Table 3. Association of sputum smear conversion after 2 months of intensive treatment phase with baseline characteristics in 220 smear-positive PTB patients, who had a sputum sample taken between 7 and 9 weeks after start of treatment, Rwanda 2007.

We re-examined this association in a model in which we included patients with a C2 done before 7 weeks after start of TB treatment whose C2 was already negative, and also patients with a C2 done more than 9 weeks after start of TB treatment whose C2 was still positive. In this analysis, based on 228 patients, HIV was still an independent predictor of smear conversion (OR 2.8, 95%CI 1.3–6.2).

Associations between Baseline Characteristics and Mortality

TB treatment outcome was registered for 574 patients: 236 (41%) were cured, 221 (39%) had completed treatment, 15 (3%) had treatment failure, 69 (12%) had died, 13 (2%) had defaulted and 20 (3%) had been transferred out. Of the 69 deaths, 41 occurred among HIV-infected patients. The following factors were associated with mortality in univariate analysis: age, occupation, type of TB, HIV status, district, antiretroviral treatment, and co-trimoxazole prophylaxis (Table 4). In a multivariable analysis only age (OR = 4.7, 95% CI 1.9–11.9, for age≥45 years compared to age 15–24), HIV infection (OR = 1.9, 95% CI 1.01–3.5, compared to HIV-negative patients), and type of TB were significantly associated with death (Table 4). Patients with smear-negative PTB (OR 7.5, 95%CI 1.5–36.7) and those with EPTB (OR 11.5, 95%CI 2.6–50.3) were significantly more likely to have died, compared to the patients with scanty or 1+ positive PTB.

Table 4. Associations of mortality during TB treatment with demographic and clinical characteristics in 574 TB patients, Rwanda, 2007.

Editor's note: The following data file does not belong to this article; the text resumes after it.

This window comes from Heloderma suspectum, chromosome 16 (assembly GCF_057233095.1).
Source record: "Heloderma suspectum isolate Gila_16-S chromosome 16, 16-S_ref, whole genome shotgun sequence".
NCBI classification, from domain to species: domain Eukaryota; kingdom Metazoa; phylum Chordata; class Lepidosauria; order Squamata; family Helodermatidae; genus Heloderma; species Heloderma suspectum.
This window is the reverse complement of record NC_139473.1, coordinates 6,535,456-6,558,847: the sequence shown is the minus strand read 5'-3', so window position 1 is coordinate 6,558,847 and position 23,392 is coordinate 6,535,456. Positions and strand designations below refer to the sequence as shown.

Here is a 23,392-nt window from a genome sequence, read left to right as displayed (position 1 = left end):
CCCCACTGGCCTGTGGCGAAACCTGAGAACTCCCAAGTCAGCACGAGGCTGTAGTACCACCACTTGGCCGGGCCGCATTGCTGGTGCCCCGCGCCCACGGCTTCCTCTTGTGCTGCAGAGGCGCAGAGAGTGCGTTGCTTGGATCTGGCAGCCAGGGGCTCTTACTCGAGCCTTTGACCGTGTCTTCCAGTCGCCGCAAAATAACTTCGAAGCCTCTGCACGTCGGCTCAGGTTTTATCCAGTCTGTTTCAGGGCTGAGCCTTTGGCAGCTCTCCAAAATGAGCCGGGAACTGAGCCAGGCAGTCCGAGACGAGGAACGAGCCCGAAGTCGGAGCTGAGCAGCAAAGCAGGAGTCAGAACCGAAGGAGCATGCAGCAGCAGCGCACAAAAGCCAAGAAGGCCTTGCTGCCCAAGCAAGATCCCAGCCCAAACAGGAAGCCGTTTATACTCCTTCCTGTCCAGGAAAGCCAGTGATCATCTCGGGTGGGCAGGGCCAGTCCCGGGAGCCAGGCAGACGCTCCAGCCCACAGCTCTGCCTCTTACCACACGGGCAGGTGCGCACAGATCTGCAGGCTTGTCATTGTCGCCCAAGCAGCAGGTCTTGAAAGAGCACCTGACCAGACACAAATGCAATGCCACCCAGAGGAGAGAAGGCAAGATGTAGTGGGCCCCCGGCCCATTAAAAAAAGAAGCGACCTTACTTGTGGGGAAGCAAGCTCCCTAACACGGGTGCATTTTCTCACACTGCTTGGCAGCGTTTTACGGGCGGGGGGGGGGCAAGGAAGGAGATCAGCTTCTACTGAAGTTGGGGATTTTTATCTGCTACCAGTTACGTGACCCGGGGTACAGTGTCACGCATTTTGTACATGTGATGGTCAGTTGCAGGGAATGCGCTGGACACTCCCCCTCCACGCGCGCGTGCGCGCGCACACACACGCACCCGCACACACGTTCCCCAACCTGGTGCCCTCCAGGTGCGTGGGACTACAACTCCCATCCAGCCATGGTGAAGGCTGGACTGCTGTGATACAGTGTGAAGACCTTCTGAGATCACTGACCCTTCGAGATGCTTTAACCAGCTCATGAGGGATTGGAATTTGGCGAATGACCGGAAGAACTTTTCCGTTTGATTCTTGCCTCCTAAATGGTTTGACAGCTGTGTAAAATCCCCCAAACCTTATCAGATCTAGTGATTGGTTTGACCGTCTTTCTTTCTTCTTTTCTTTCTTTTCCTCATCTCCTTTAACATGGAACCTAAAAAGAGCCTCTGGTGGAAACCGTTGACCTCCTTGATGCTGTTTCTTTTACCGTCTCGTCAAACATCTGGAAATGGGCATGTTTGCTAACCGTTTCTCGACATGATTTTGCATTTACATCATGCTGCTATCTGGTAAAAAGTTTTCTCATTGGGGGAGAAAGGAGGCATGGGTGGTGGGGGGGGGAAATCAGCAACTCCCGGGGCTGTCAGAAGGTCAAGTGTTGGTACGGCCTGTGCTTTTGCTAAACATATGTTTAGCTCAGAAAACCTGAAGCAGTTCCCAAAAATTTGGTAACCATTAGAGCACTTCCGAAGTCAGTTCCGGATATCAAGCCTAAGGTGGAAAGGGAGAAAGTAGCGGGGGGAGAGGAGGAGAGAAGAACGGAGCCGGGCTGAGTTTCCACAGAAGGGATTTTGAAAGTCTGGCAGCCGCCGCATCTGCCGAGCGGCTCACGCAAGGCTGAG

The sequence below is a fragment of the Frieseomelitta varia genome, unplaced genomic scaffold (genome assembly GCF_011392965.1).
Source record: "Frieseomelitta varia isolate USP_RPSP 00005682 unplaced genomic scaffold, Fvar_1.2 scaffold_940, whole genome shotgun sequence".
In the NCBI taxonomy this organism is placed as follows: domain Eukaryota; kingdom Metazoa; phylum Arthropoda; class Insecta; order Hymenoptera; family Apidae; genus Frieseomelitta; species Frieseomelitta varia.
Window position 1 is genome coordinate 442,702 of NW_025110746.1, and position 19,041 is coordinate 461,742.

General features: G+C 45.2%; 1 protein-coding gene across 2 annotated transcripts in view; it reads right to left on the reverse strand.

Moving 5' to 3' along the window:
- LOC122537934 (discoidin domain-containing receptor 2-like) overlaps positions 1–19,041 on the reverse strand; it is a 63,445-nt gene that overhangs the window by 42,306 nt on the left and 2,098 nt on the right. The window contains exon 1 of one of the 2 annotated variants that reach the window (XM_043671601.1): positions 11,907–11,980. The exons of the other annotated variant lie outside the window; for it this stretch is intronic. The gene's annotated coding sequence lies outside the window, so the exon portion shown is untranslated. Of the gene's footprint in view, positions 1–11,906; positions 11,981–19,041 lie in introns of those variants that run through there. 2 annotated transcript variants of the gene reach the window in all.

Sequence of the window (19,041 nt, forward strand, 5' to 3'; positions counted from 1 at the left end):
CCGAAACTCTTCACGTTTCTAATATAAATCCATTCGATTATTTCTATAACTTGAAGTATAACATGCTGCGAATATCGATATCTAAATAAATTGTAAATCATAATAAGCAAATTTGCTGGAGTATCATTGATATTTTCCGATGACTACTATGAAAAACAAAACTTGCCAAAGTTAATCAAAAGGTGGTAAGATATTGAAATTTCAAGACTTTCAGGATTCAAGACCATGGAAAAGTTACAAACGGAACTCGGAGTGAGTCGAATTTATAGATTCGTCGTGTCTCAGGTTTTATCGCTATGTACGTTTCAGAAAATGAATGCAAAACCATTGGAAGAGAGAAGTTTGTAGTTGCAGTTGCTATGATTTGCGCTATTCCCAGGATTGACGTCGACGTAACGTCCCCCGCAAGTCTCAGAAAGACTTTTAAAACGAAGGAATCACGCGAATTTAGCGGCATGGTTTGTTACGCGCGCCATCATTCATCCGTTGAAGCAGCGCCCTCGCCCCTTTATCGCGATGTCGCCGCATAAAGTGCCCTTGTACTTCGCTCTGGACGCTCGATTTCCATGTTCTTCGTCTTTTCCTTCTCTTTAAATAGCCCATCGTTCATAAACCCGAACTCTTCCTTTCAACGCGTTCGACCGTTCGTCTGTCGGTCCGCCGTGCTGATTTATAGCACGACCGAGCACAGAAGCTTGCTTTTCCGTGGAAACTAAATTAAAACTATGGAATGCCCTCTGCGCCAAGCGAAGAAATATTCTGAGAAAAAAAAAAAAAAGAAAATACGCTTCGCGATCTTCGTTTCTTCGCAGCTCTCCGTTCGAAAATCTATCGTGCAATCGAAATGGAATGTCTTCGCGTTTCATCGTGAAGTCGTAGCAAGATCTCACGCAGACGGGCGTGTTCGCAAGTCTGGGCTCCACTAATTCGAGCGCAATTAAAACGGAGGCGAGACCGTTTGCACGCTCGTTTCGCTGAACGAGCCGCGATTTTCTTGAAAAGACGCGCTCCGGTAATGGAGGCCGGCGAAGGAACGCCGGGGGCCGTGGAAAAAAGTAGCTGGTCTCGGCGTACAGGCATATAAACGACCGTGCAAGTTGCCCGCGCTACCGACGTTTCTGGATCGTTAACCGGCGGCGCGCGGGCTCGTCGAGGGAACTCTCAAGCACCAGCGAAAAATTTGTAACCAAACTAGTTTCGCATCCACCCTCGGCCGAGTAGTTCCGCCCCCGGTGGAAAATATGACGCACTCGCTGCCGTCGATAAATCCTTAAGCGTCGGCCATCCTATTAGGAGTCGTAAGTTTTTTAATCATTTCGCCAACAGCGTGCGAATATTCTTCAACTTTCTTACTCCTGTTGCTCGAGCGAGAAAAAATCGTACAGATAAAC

Stratified analysis by HIV status showed that among HIV-negative patients, the highest risk of death was among smear-negative PTB patients and those with EPTB. Among those co-infected with HIV, those with 3+ smear-positive PTB and those with EPTB had the highest risk of death. The interaction between HIV status and type of TB was statistically significant (p = 0.028, likelihood ratio test).

Most deaths occurred soon after the start of TB treatment: 39 (57%) had died 1 month after start of TB treatment, 54 (78%) had died by 2 months, and 63 (91%) by 3 months. Among HIV infected patients these percentages were very similar: 49%; 71%, and 90%. We did not observe important differences in timing of death between those who were treated with ART and those who were not.

Associations between Baseline Characteristics, Adherence and Mortality

Next, we examined the effect of treatment adherence on mortality. Of 535 patients data on treatment outcome and adherence was available; 68 of them had died (13%). Those who were non-adherent were significantly more likely to die than those who were adherent (23% vs. 11%; p = 0.013). The logistic regression model was based on 517 patients with complete data. The ORs for age, type of TB and HIV status were not substantially different from the ORs in the model without adherence (although HIV status was no longer significant, OR = 1.8, 95%CI 0.9–3.3, p = 0.08); the independent effect of poor adherence was strong and very significant (OR = 3.4, 95%CI 1.4–7.8; p = 0.007).


In this study among TB patients in Rwanda 10% of the patients were found to be poorly adherent, defined as having missed treatment doses on >10% of the days during the treatment period. The only independent predictor of poor adherence was untreated HIV co-infection. Twenty percent of PTB+ patients failed to convert to negative smear status after 2 months of treatment. Baseline sputum smear grade and HIV infection, whether treated or not, were independent predictors for non-conversion of sputum smear at 2 months. Besides older age, type of TB (notably PTB 3+, PTB− & EPTB), and HIV infection, non-adherence was an important determinant of mortality.